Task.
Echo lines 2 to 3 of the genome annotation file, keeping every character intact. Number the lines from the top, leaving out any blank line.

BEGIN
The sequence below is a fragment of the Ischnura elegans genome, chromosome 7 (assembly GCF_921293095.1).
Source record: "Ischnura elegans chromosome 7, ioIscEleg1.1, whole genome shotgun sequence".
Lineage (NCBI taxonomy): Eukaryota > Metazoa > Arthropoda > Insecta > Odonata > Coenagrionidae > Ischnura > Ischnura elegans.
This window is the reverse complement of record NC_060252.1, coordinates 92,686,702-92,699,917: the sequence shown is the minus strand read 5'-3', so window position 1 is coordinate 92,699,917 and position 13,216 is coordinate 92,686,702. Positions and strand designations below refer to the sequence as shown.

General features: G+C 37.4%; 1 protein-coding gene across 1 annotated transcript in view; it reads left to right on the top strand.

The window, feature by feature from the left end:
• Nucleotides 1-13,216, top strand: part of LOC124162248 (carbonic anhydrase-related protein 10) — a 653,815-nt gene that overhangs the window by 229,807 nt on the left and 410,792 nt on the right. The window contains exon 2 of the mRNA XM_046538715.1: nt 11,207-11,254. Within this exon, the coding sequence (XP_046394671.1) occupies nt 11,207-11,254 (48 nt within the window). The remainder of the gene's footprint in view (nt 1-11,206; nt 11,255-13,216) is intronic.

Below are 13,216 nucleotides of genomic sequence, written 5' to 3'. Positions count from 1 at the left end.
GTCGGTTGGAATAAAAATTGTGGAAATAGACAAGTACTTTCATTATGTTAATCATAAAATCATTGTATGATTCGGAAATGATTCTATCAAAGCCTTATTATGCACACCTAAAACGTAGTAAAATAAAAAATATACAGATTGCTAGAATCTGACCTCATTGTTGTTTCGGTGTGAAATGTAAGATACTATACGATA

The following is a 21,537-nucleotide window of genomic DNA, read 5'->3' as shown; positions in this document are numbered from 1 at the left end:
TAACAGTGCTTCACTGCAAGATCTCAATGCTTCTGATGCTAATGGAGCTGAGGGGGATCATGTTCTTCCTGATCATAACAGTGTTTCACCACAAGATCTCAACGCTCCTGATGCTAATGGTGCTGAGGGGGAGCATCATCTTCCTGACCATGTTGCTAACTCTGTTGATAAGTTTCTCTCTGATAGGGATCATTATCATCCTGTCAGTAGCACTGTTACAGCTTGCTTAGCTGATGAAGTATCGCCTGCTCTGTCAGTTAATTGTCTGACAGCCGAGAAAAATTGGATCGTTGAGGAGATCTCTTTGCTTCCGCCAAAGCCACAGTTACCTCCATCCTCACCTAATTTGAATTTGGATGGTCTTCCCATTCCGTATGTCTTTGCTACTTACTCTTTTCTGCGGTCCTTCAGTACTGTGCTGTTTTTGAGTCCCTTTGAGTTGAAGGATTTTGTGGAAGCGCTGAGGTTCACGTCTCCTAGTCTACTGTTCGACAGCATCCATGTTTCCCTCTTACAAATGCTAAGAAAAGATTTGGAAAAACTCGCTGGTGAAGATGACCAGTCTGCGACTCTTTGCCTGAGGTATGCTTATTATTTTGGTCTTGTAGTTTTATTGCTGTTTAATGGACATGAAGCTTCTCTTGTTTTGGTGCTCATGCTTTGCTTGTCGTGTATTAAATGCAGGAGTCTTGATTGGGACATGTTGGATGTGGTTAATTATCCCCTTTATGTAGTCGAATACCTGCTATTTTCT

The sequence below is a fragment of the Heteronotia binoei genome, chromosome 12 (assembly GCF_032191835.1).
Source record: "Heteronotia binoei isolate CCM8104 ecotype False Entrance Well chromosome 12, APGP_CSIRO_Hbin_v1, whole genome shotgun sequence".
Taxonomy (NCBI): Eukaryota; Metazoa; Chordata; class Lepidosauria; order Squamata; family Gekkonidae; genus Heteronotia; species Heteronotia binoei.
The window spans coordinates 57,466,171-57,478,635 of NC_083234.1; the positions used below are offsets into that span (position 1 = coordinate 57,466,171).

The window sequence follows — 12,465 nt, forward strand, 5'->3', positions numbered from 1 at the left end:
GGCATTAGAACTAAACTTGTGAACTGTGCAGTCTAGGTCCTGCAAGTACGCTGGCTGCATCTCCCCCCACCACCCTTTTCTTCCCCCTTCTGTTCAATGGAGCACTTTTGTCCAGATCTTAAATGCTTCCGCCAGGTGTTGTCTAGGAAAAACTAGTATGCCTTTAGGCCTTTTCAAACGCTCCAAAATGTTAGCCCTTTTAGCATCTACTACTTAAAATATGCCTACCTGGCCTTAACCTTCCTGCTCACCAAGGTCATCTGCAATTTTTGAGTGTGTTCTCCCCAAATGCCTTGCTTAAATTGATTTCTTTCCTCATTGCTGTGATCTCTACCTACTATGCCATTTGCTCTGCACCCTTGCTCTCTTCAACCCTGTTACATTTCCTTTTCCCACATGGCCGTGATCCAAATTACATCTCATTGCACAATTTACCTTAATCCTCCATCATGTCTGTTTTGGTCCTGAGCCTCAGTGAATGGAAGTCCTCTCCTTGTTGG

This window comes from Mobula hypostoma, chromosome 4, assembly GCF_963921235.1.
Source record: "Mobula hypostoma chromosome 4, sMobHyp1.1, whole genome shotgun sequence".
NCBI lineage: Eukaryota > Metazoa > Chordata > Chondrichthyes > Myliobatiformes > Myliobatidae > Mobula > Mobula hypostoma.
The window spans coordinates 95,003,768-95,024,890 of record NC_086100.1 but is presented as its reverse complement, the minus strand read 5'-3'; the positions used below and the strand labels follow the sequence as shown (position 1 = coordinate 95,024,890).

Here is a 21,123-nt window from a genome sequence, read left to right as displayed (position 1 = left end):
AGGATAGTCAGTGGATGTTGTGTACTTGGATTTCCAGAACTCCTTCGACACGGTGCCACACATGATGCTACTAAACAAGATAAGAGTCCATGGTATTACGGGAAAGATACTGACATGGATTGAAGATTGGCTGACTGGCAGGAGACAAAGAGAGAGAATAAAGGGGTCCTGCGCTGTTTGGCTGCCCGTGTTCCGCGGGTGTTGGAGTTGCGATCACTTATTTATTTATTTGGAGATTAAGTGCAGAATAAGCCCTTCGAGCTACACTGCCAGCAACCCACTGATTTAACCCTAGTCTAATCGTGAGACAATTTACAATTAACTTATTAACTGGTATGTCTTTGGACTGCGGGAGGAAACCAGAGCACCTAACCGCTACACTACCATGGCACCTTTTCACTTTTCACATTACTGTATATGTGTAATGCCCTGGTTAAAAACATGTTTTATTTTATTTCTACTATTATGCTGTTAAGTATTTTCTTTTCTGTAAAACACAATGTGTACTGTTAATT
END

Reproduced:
Source record: "Ischnura elegans chromosome 7, ioIscEleg1.1, whole genome shotgun sequence".
Lineage (NCBI taxonomy): Eukaryota > Metazoa > Arthropoda > Insecta > Odonata > Coenagrionidae > Ischnura > Ischnura elegans.